A dinosaur as long as a basketball court roamed across Australia nearly 100 million years ago, scientists announced this week. Meet Australotitan cooperensis, a massive sauropod from Eromanga in southwest Queensland — one of the largest species to ever walk the Earth.
"The Southern Titan" has been officially confirmed and named by paleontologists at the Queensland Museum and Eromanga Natural History Museum. Their research, designating the gargantuan dinosaur as the largest ever to be found on the continent, published in the journal PeerJ this week.
The colossal long-necked creature is estimated to have measured about 21 feet tall at the hip and nearly 100 feet long, with a weight of about 70 tons. That puts the plant-eating species within the top 10-15 largest dinosaurs in the world.
When local farmers first discovered the fossilized skeleton in 2007, researchers nicknamed it "Cooper" after Cooper Creek, the site where it was found preserved in mud. Paleontologists, fossil preparators, geologists, and countless volunteers have spent 17 years on the project to ensure that Australotitan is indeed its own unique species.
"Australotitan adds to the growing list of uniquely Australian dinosaur species discovered in Outback Queensland, and just as importantly showcases a totally new area for dinosaur discovery in Australia," lead author Dr. Scott Hocknull said in a statement. "To make sure Australotitan was a different species, we needed to compare its bones to the bones of other species from Queensland and globally. This was a very long and painstaking task."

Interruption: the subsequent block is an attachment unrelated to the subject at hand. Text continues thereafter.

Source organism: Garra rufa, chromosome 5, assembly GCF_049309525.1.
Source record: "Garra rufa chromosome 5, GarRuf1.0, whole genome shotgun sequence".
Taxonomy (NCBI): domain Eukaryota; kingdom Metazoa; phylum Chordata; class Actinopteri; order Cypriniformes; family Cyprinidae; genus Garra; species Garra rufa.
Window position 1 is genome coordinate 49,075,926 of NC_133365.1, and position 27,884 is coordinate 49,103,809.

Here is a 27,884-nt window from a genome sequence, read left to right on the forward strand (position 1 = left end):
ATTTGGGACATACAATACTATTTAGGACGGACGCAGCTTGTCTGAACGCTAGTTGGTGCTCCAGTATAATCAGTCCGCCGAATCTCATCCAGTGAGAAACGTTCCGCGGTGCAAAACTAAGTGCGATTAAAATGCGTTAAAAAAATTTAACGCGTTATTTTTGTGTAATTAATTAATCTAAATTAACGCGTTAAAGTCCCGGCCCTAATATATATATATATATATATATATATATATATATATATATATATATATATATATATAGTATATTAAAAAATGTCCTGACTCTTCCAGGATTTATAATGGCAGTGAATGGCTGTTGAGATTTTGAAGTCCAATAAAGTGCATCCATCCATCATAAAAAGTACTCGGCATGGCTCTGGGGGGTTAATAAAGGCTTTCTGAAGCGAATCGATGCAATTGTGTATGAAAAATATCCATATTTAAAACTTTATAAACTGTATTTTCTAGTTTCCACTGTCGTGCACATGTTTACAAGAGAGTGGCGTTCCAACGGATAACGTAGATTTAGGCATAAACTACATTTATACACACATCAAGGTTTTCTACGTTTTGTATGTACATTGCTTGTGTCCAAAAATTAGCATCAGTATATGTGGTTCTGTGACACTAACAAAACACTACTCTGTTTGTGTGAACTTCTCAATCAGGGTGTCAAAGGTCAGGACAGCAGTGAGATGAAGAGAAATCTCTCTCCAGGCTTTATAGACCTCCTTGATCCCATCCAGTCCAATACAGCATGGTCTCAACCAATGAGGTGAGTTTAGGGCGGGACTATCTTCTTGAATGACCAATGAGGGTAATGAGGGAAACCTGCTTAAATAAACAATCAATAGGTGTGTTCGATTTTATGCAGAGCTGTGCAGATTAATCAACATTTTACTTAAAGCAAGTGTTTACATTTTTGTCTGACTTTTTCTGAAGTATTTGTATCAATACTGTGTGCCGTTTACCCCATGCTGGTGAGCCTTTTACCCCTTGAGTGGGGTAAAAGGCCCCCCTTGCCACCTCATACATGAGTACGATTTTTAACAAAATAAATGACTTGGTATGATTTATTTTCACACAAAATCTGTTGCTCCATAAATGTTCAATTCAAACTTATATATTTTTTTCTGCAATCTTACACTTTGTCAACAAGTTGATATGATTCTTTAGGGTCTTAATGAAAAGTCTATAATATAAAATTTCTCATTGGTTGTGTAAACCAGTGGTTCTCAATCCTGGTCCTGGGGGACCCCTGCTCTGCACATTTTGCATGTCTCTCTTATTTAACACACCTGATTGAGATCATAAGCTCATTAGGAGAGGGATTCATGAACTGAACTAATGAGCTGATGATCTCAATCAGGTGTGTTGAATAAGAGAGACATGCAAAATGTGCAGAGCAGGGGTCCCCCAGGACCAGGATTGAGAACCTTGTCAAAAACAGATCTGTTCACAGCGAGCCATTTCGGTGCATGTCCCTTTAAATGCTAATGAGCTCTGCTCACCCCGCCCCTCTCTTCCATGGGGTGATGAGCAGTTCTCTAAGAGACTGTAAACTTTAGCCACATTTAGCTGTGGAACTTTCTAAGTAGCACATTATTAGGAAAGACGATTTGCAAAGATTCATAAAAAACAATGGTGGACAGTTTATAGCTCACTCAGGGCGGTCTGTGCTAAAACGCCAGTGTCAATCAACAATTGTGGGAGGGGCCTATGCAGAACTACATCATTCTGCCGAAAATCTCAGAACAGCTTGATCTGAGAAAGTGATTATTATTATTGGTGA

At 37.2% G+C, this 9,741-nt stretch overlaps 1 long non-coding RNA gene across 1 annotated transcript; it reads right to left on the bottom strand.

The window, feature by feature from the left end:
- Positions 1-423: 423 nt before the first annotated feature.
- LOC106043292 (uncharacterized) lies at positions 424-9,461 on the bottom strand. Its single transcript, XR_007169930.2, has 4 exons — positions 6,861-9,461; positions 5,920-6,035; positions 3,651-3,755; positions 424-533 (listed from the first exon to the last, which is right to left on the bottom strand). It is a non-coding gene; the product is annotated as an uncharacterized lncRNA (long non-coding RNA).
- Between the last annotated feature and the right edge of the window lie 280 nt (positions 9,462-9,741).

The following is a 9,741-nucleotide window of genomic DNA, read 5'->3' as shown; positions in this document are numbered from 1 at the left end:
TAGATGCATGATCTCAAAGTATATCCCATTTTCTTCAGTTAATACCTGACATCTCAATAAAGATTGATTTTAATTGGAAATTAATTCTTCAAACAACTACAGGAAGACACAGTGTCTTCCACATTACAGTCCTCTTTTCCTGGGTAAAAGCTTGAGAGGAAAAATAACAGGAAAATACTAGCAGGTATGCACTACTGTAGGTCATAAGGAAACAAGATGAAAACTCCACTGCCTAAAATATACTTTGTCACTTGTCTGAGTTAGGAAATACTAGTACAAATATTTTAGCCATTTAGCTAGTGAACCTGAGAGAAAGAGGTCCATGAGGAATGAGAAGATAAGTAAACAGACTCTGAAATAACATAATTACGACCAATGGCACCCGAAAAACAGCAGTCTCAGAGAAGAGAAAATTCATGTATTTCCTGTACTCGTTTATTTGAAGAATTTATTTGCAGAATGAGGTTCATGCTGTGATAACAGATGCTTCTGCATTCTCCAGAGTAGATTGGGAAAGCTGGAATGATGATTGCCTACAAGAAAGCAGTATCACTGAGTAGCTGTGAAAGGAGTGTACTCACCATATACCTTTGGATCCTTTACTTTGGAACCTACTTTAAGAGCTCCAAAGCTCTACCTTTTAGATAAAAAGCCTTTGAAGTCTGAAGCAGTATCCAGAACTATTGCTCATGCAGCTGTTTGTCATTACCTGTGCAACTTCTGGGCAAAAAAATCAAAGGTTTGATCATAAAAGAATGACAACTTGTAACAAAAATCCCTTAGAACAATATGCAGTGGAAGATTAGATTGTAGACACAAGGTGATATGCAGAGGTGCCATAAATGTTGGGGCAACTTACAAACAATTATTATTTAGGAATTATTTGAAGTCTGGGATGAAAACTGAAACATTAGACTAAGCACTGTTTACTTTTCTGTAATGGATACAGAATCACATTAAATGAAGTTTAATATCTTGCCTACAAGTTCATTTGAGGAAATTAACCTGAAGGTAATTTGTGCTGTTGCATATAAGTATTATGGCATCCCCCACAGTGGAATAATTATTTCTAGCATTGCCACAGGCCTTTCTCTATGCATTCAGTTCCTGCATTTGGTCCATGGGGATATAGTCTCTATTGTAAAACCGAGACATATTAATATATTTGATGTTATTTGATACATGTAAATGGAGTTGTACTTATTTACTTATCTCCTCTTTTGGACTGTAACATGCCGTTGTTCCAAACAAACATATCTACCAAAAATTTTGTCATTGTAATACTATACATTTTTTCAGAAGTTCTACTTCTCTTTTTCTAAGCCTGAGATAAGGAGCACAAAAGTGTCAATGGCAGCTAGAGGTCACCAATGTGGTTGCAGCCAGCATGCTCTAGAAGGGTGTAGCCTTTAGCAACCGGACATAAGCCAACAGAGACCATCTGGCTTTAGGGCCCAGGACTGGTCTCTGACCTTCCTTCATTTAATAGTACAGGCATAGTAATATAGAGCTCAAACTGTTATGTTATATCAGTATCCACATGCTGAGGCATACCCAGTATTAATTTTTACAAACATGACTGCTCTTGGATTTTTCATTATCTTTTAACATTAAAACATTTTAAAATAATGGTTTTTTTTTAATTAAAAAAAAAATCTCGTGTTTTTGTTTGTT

Because dinosaur bones are extremely heavy and located in museums around the world, they have been very difficult to study in the past. For the first time, the team used 3D technology to analyze each of the bones, then compared them to its closest relatives, Wintonotitan, Diamantinasaurus and Savannasaurus.
"The 3-D scans we created allowed me to carry around 1000s of kilos dinosaur bones in a 7kg laptop," Hocknull said. "Better yet, we can now share these scans and knowledge online with the world."
The team found it to be significantly larger than the other Australian sauropods that lived during the Cretaceous Period, about 92-96 million years ago. They called the dinosaurs "one big happy family."
The discovery is just one of many dinosaurs identified in the past few decades in Australia, which is experiencing something of a dinosaur fossil renaissance. Researchers say that Queensland is quickly establishing itself as the dinosaur capital of the nation.
"Discoveries like this are just the tip of the iceberg. Our ultimate goal is to find the evidence that tells the changing story of Queensland, hundreds of millions of years in the making," Hocknull said. "A grand story all scientists, museums and tourists can get behind."